There are plenty of people ready to speak out about the type of schooling we no longer want, the industrial model education of yesterday that gets perpetuated in slightly altered forms despite the weight of voices to speak out against it. I’m as guilty as the next man for this. Prominent people who’ve stressed the need to get away from this model include Seth Godin, Sir Ken Robinson and now George Monbiot, British writer on politics and society;
George Monbiot is a respected writer on society, politics and a prominent columnist on important issues. In the article, with perfect justification, he attacks the industrial model of education, the gaps between what’s going on in too many schools today and the skills young people need to really flourish in the Twenty First Century and the relevance and applicability of much of the knowledge being crammed in to children. He also does a reasonable job of highlighting some of the reasons why, despite all the protests, little changes.
However, it’s when Monbiot, like many other commentators before him, comes to the alternatives that we see one of the reasons why change is so difficult. He gives a number of examples – giving students ipads, taking them out in to nature, imaginary project tasks, Reggio Emilia but for many educators, parents and even the politicians the sheer variety of these different options seems to be what daunts them and eventually causes them to settle for little tweaks around the edge of the existing industrial paradigm model.
For example – if we take the ‘getting back to nature’ idea, I know plenty of urban brought up children for whom this would be a minor form of hell. They would be uncomfortable with dirt, uncertainty, potential dangers and risks. Some might also be unsettled by the uncertainty of purpose, with the result that their learning in that environment is very limited and they just count off the time until they can get back inside a building.
Taking the artificially constructed projects idea, I was recently intrigued by the ideas developed by Marc Prensky (the man who came up with the terms – digital natives and digital immigrants) in his book – “Education to Better Their World.” He sees a future where a great deal of children’s school time is spent on real projects with real implications and real impacts. I don’t think anyone knows exactly how such an approach would work, yet. But, it’s going to be fascinating to follow through on those ideas.
At one point, Monbiot’s article becomes more about teachers than children. I’m afraid i don’t buy in to his ideas that if you just leave teachers to do whatever they wish and go individually in whatever direction they choose, this will deliver the answers. With justification, parents and society cannot accept that the educational outcomes for an individual child become a mere lottery and a game of chance determined by who happens to be their teacher. We also cannot be naive that teaching is ‘a calling’ and a passion for every teacher in every classroom. For an enormous number it’s a job choice out of a variety. In such circumstances, we need clarity in our expectations, we need accountability and a strong commitment to supporting the learning and continuous improvement of the educators.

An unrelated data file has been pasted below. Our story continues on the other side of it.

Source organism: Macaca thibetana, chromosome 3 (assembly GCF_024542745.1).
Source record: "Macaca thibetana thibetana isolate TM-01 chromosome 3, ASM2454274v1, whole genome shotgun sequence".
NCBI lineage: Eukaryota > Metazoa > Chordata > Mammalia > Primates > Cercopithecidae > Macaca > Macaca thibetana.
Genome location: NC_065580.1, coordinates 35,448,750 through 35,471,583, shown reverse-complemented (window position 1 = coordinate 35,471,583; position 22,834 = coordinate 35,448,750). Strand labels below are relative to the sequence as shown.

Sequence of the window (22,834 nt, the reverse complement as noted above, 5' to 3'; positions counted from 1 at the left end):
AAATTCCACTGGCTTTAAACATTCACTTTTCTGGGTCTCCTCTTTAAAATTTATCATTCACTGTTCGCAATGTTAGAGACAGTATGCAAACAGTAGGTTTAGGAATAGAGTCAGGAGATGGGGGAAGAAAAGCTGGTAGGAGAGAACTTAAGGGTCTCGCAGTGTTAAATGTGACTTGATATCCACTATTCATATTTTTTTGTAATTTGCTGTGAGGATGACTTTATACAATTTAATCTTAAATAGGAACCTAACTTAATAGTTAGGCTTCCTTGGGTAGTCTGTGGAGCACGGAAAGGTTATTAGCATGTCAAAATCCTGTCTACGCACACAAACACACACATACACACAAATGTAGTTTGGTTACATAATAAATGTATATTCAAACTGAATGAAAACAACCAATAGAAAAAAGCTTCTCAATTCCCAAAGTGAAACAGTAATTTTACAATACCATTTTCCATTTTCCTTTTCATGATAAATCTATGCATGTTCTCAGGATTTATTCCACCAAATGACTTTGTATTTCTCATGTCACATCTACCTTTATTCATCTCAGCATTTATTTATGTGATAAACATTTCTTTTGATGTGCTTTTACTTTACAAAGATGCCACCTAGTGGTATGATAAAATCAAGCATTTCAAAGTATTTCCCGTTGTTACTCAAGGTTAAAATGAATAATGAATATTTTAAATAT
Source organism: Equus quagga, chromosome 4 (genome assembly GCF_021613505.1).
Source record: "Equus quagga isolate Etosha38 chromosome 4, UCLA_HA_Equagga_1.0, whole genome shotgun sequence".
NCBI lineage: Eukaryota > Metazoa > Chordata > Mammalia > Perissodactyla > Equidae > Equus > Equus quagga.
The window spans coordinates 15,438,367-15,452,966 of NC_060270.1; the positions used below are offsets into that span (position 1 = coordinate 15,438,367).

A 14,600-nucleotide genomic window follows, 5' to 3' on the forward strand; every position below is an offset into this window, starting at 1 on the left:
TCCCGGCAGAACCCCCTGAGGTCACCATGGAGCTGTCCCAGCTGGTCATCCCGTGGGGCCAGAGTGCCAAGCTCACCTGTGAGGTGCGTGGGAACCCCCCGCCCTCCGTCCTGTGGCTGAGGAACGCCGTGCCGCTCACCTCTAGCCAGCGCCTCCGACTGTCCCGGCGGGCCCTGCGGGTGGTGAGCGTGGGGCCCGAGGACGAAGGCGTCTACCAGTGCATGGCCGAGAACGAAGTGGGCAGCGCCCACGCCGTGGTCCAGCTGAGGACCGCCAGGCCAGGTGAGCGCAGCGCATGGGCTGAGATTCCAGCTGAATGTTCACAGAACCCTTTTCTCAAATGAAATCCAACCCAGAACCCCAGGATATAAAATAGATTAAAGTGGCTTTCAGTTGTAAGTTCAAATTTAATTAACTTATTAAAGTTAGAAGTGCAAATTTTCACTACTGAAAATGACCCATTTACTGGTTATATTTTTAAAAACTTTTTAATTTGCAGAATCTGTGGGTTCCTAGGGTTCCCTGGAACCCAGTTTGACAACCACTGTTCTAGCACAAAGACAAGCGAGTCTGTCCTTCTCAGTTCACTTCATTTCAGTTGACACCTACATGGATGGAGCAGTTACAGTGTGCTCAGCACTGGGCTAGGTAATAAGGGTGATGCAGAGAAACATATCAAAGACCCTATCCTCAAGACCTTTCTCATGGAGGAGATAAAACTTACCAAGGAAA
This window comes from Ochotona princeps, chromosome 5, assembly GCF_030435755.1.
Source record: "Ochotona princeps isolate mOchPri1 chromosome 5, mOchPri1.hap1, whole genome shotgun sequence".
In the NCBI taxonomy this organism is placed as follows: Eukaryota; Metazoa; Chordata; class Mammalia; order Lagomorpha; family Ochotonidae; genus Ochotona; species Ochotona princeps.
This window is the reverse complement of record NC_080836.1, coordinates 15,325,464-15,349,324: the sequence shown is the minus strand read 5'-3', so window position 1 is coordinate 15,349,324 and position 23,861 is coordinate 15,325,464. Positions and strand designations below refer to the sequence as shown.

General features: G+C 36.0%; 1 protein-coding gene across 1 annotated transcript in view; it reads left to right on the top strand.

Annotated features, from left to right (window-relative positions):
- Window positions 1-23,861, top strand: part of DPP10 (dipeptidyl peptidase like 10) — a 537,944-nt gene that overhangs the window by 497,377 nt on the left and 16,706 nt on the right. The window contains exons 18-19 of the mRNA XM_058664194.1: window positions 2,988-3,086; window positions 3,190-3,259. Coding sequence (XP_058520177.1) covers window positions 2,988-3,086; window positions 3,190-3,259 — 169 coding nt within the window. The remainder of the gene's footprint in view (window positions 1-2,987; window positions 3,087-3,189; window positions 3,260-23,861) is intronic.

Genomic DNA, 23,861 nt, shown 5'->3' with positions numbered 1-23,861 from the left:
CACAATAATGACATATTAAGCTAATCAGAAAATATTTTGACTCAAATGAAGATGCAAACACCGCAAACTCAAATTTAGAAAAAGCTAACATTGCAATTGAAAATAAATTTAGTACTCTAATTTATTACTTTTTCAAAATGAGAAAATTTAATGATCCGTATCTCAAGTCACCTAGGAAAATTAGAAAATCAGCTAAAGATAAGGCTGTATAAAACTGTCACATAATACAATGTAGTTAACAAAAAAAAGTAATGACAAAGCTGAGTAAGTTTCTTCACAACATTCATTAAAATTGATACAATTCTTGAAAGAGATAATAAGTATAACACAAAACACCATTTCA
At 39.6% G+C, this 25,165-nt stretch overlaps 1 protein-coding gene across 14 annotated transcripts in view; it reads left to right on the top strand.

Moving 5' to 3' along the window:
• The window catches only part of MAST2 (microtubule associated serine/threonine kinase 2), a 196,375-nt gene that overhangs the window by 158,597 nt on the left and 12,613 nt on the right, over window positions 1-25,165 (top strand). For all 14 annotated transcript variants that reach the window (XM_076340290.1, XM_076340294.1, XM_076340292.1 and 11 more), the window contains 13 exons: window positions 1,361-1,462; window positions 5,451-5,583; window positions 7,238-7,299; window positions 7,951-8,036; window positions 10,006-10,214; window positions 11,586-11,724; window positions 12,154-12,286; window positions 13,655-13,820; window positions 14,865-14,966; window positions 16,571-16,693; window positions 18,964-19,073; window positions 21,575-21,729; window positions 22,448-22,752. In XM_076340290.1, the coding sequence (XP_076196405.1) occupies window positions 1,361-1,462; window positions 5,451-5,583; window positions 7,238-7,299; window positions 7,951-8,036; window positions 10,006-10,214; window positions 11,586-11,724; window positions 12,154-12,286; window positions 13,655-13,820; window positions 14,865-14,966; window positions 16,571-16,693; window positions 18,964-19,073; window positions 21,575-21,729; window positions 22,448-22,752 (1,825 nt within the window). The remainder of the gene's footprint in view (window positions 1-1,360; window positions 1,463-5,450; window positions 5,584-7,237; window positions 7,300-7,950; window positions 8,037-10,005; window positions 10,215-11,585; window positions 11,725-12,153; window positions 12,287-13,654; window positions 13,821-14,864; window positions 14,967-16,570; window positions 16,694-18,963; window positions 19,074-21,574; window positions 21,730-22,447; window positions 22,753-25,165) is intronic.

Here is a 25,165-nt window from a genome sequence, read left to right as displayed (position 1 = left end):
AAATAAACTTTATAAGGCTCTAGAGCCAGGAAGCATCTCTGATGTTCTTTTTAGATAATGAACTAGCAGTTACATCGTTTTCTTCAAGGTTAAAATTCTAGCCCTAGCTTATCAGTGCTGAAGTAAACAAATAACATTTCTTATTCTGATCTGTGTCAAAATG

I don’t claim that I’ve got all the answers any more than anyone else as to exactly how a the most ideal school education programme should look going forward. However, I believe for all of us collaboratively, the answers lie in developing our understanding of the world our children are growing up in, their needs for the future; emotionally, socially, economically and spiritually (in the broadest sense). The child and their interrelationship with their world now in the future should drive our decision making.
Filed under: Educators of tomorrow, Leadership, Our Environment, School, Teaching Practice | Tagged: back to nature, education reform, George Monbiot, Reggio Emilia, teachers, The Guardian | Leave a comment »
As educators, when we talk to parents about our schools, our approaches to education and what should matter most in the education of children, we need to talk a lot about the future – the future of the child, the future of the world we are preparing the child to live in and how that child can be helped to have the maximum chances of success in that future. So, for example, we talk about the vital importance of developing the skills of being a lifelong learner. This doesn’t just impact our communication with parents, but also with teachers.
That’s a massive problem for us because, as Seth Godin makes clear in this blog post – the future doesn’t sell, but the present does.
So, while we’re earnestly selling parents on the idea of their child’s long lifespan, the likelihood of multiple careers, need for flexibility, resilience, lifelong learning and re-learning skills etc., the parent just wants to ask, “What did my child score on this week’s Maths test?” Further, teachers are very often sold on the idea that their work only has real meaning and motivation for them if they’re engaged in activities that show immediate response – can I see that this child is better at using adjectives this week than last week, is the class better at reciting their seven times tables this week than they were at the end of last term?